Todd Motto

Todd Motto

Owner, Ultimate Angular

Angular constructor versus ngOnInit
Mar 6, 2017
2 mins read

Angular has many lifecycle hooks, as well as a constructor. In this post, we’ll quickly cover the differences between the ngOnInit lifecycle hook which has been the source of some confusion for those getting started with Angular.

So, why do we need the ngOnInit lifecycle hook when we’ve got the constructor available?

What’s the difference?

The constructor method on an ES6 class (or TypeScript in this case) is a feature of a class itself, rather than an Angular feature. It’s out of Angular’s control when the constructor is invoked, which means that it’s not a suitable hook to let you know when Angular has finished initialising the component.

Demonstrating the constructor alone:

import { Component } from '@angular/core';

@Component({})
class ExampleComponent {
  // this is called by the JavaScript engine
  // rather than Angular
  constructor() {
    console.log('Constructor initialised');
  }
}

// internally calls the constructor
new ExampleComponent();

Note that the main piece here is that the JavaScript engine calls the constructor, not Angular directly. Which is why the ngOnInit (and $onInit in AngularJS) lifecycle hook was created.

By adding this lifecycle hook, Angular can fire a method once it has finished setting the component up, and as the naming suggests, the hook is part of the component lifecycle:

import { Component, OnInit } from '@angular/core';

@Component({})
class ExampleComponent implements OnInit {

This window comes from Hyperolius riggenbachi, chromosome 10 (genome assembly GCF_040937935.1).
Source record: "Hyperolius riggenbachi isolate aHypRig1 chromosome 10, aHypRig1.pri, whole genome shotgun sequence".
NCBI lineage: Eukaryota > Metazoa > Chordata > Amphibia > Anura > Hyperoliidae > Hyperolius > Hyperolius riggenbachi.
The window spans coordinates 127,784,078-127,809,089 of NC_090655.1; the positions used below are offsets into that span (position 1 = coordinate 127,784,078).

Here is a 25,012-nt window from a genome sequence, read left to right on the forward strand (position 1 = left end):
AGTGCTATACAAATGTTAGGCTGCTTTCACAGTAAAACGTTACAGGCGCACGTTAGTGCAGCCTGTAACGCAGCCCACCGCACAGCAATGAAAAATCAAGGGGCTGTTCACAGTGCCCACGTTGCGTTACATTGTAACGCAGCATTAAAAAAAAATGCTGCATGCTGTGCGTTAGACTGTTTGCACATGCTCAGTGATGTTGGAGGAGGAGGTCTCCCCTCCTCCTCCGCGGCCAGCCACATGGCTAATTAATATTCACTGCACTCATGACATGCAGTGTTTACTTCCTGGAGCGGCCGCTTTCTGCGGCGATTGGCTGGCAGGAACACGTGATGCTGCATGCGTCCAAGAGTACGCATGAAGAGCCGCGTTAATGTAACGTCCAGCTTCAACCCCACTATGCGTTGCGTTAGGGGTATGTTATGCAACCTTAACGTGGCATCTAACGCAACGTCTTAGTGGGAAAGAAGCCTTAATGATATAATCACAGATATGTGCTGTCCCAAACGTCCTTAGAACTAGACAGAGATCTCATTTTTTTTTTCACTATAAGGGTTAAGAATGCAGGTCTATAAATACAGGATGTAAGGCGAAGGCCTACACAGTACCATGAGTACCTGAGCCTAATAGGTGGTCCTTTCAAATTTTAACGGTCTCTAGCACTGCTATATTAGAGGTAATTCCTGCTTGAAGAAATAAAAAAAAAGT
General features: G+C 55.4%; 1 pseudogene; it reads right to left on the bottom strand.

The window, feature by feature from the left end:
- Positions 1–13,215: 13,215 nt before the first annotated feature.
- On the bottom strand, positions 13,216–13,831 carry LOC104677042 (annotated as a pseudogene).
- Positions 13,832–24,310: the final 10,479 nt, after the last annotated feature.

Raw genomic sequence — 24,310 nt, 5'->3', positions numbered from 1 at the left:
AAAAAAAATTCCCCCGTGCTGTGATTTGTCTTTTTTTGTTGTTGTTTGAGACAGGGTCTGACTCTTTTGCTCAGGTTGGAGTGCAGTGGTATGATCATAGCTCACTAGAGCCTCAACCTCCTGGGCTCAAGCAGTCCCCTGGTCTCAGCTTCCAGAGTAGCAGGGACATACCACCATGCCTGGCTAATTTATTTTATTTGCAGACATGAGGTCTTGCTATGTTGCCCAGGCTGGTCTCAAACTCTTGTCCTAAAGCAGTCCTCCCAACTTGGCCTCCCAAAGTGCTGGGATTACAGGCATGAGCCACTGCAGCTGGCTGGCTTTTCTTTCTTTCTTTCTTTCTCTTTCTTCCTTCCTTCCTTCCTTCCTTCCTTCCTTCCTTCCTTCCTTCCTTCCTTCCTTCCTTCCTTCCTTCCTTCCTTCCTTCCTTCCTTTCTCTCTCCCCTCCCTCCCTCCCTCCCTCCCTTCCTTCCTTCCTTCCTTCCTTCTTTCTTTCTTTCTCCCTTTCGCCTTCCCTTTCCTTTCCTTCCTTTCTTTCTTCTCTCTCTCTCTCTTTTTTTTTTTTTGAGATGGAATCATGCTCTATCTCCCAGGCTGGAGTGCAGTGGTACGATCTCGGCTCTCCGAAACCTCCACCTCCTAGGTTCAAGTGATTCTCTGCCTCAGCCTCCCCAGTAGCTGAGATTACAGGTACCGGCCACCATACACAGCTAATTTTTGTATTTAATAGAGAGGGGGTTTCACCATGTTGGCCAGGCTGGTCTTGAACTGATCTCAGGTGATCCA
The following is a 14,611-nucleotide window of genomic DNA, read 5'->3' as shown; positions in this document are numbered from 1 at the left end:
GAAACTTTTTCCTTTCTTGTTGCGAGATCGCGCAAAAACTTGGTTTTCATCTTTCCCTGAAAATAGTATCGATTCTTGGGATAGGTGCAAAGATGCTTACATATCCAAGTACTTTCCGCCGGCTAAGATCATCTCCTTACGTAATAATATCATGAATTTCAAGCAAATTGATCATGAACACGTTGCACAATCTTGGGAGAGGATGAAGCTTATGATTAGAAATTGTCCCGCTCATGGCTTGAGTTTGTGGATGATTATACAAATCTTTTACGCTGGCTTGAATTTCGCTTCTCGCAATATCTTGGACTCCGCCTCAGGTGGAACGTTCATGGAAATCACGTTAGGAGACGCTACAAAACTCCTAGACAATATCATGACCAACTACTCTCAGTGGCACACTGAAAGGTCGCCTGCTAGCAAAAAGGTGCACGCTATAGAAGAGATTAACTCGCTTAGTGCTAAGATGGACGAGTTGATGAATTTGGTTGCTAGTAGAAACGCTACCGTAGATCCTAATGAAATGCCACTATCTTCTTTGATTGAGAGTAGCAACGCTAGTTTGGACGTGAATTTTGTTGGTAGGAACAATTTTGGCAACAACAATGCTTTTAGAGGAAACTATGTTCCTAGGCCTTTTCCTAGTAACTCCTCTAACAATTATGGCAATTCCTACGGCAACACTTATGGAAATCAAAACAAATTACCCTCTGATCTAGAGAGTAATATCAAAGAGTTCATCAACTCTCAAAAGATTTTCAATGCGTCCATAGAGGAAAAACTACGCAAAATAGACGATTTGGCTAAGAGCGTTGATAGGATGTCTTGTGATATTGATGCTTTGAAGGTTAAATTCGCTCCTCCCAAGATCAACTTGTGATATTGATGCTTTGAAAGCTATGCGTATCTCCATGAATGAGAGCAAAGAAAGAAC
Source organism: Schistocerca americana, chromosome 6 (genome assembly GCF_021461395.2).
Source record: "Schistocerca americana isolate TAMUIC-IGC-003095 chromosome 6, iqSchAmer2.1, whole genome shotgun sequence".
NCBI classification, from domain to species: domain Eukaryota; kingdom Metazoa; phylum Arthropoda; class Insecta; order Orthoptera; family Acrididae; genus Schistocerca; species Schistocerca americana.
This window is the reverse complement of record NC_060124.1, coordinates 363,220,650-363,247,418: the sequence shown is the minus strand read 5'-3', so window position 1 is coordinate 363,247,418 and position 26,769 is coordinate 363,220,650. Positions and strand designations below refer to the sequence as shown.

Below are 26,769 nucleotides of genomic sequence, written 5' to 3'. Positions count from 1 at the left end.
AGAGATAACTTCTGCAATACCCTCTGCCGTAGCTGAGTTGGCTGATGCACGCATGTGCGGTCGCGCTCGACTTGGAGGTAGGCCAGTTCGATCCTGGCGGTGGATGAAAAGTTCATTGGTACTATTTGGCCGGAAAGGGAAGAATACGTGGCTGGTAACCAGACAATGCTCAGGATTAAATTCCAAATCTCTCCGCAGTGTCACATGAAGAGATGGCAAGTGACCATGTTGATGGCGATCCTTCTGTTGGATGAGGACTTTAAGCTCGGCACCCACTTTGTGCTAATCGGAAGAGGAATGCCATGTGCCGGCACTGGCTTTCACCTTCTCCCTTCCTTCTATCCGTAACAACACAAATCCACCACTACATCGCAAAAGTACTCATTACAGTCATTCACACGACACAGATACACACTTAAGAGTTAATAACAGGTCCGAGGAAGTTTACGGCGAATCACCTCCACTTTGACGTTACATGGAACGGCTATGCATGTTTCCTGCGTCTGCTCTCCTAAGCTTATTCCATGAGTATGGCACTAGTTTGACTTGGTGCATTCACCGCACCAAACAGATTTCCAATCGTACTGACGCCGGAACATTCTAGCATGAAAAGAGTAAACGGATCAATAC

constructor() {}
  
  // called on demand by Angular
  ngOnInit() {
    console.log('ngOnInit fired');
  }
}

const instance = new ExampleComponent();

// Angular calls this when necessary
instance.ngOnInit();

Constructor usage

Bearing this in mind, there is a suitable scenario for using the constructor. This is when we want to utilise dependency injection - essentially for “wiring up” dependencies into the component.

As the constructor is initialised by the JavaScript engine, and TypeScript allows us to tell Angular what dependencies we require to be mapped against a specific property:

import { Component, ElementRef } from '@angular/core';
import { Router } from '@angular/router';

@Component({})
class ExampleComponent {
  constructor(
    private router: Router,
    private el: ElementRef
  ) {}
}

You can read more on Angular’s dependency injection here.

This essentially will bind Router to this.router, making it accessible as part of the component class.

ngOnInit

ngOnInit is purely there to give us a signal that Angular has finished initialising the component.

This phase includes the first pass at Change Detection against the properties that we may bind to the component itself - such as using an @Input() decorator.

Due to this, the @Input() properties are available inside ngOnInit, however are undefined inside the constructor, by design.

import { Component, ElementRef, Input, OnInit } from '@angular/core';
import { Router } from '@angular/router';

@Component({})
class ExampleComponent implements OnInit {
  @Input()
  person: Person;

  constructor(
    private router: Router,
    private el: ElementRef
  ) {
    // undefined
    console.log(this.person);
  }
  
  ngOnInit() {
    this.el.nativeElement.style.display = 'none';
    // { name: 'Todd Motto', location: 'England, UK' }
    console.log(this.person);
  }
}

The ngOnInit lifecycle hook is a guarantee that your bindings are readily available.

Feb 22, 2017

Getting started with Angular's Router

Angular’s router acts as the main hub of any application, it loads the relevant components...

Mar 13, 2017

Configurable Reactive Forms in Angular with dynamic components

In this post we’re going to explore the creation of dynamic components alongside a Reactive...